Ace of Base – 2017 Toyota Yaris 3-Door L
Last week, my Ace of Base selection was met with loud derision from certain corners of the web. My intent was to prove how it’s possible for one to get into a comfortable, well-equipped, diesel-powered Canyon pickup without springing for an SLT or Denali trim. Nevertheless, my efforts were met with a chorus of WHY DON’T YOU JUST DO AN ACE OF BASE ON A ROLLS-ROYCE RABBLE RABBLE RABBLE.
Well then, without further delay…
Nah, dear reader. I wouldn’t do that to ya. Not today, anyway.
Instead, we have a sampling from the folks who are bringing us a new Supra. For every Supra though, there is a C-HR, a vehicular oddity so searing to the eyeballs that even the Aztek went on record as saying “Dude! Wait until it’s dark out!” Few can accuse Toyota of being totally beige these days, though, and I do think that is s a very good thing.
With that in mind, let’s examine what Toyota has to offer the base-model shopper, pointing our build-and-price tools to the Yaris. No, not the fish-faced, gawping Yaris iA sedan, but rather the Yaris hatchback.
The base model 3-Door L starts at $15,250, which definitely inhabits the upper financial limits of the small-car marketplace. It’s a funky looking but not wholly offensive little hatch, with a single windshield wiper continuing the Toyota tradition of affixing odd-numbers of wipers to its panes of glass. (Remember the dual wiper setup on the rear of the Camry wagon?)
Under the hood of the Yaris 3-Door L, drivers will find a 1.5-liter inline-four making 106 horsepower. A five-speed manual is standard equipment and is, in fact, the only way to row-your-own Yaris as all the other trims, save for the top-rung 5-door SE, are solely slushbox affairs. Weighing in at 2315 pounds, the Yaris L may not be blazingly fast, but at least it’s efficient; this driveline pair is good for a near-as-makes-no-difference 40 miles per gallon on the highway.
Fifteen-inch steelies are found at all four corners, shod with 175/65 rubber. There are two advantages to the diminutive donuts. First, their replacement cost will be about the same as a the price of a Starbucks Mocha Venti Extreme Chai Soy Latte. Secondly, the elitist 5-Door Yaris SE has a five foot wider turning circle thanks to being fitted with 16-inch rims. Better to make any hasty U-turns with the base model, then.
Nine airbags are an amount of pillowy safety once only experienced in the fanciest of luxury cars. The steering wheel tilts, and calls can be made via Bluetooth and Toyota’s Entune system. Critically, A/C is standard on the base model. Satellite radio is a $379 stand-alone option, but at least you can get it on a base trim — *ahem* Honda *ahem*.
Are there cheaper base model hatchbacks than the 3-Door Yaris L? Definitely, but I do think the Toyota stands a better chance than some other brands of hanging on to some of its value come trade-in time. It’s list of standard equipment earns it a spot on this list, too.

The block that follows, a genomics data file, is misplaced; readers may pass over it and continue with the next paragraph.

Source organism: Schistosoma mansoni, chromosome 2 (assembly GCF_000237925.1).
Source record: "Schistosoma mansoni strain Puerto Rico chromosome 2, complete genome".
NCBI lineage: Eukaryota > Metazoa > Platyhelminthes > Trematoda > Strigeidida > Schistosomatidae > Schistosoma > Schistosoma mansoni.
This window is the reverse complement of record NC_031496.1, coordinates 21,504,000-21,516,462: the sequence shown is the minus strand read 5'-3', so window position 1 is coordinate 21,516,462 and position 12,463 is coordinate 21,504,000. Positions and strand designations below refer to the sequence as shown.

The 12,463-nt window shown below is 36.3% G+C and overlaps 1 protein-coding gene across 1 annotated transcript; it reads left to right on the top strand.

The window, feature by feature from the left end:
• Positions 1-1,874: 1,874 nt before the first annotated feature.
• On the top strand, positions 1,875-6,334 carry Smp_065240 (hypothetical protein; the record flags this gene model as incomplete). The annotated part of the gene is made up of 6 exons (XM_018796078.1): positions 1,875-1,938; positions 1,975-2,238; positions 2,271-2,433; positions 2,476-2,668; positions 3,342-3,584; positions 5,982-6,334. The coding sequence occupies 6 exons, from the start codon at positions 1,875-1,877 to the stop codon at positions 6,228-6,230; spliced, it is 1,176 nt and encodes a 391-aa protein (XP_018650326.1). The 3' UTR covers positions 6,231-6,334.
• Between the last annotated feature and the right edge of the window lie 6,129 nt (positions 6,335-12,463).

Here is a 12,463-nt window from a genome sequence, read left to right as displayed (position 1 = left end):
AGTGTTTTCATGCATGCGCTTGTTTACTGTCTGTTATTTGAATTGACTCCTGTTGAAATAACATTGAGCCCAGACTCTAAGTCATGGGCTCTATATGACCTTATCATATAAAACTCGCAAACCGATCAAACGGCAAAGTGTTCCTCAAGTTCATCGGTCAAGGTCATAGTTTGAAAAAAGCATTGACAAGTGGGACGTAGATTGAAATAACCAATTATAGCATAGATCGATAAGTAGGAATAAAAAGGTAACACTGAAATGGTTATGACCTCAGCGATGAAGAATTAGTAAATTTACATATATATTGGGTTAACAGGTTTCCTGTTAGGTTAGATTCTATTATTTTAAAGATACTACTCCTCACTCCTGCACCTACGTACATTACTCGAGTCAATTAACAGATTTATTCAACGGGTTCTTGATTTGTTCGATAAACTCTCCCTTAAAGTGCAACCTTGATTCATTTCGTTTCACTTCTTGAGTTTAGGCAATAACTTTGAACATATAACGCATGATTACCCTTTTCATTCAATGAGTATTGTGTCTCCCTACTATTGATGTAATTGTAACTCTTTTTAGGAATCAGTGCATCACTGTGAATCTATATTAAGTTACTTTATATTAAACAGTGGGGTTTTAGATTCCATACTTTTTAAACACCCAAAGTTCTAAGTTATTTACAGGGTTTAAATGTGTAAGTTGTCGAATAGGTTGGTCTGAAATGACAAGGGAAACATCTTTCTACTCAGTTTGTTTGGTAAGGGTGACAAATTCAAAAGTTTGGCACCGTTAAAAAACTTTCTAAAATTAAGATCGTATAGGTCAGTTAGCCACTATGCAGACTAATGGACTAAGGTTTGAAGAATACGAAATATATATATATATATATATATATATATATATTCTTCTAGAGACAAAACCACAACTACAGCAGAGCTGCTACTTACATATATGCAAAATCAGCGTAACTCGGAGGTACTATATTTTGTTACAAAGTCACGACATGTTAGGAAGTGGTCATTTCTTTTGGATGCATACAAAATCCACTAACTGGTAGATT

Now, which way to the nearest Rolls dealer?
Not every base model has aced it. The ones that have? They help make the automotive landscape a lot better. Any others you can think of, B&B? Let us know in the comments. Naturally, feel free to eviscerate our selections.
The model above is shown with American options and is priced in American dollars absent of freight and available rebates. As always, your dealer may sell for less.
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- Arthur Dailey Any vehicle with a continental hump, even if vestigial, gets a thumbs up from me.
- KOKing Actually a place called Sector111 in Temecula, CA was importing them for sale in the US starting around 2012. A friend had a shop right next door, and I recall seeing the very first one the owner imported for himself, and would bring it out to promote at various local events. Also shows this thing's been around for a while.
- KevinB A $300 fine for me would be an "ouch". For someone else it may mean the electric bill doesn't get paid and there won't be enough gas to get to work.
- SCE to AUX Historically, the Land Cruiser sold ~3000 units annually in the US for its last 15 years, so the answer is no.
Despite the shortcomings of power as stated in the comments, I'm still attracted to this car's Euro poverty look with wheel covers and blacked out trim. The fact that it's built in France and has a Euro license plate bracket in the grille increases its Euro-quotient. Put a French license plate on the front license plate bracket (for states that only issue one license plate) and an oval "F" on the rear hatch and you're driving in Normandy!
i got a french-built used 2014 yaris L ex-rental as a snowbird car, $9k, 42k miles. used is the yaris' sweet spot, no way is it worth $15k new. it is utterly reliable & tossable second hand. it is parked on a battery tender for 4 months then starts right up. yes, it is simple and low tech but that means just a $20 annual oil change at walmart. southeast asian taxicabs are mostly thai-built yaris, like timex watches they "take a licking but keep on ticking." adding cruise control is $50 parts, plug and play. crank windows are my fountain of youth.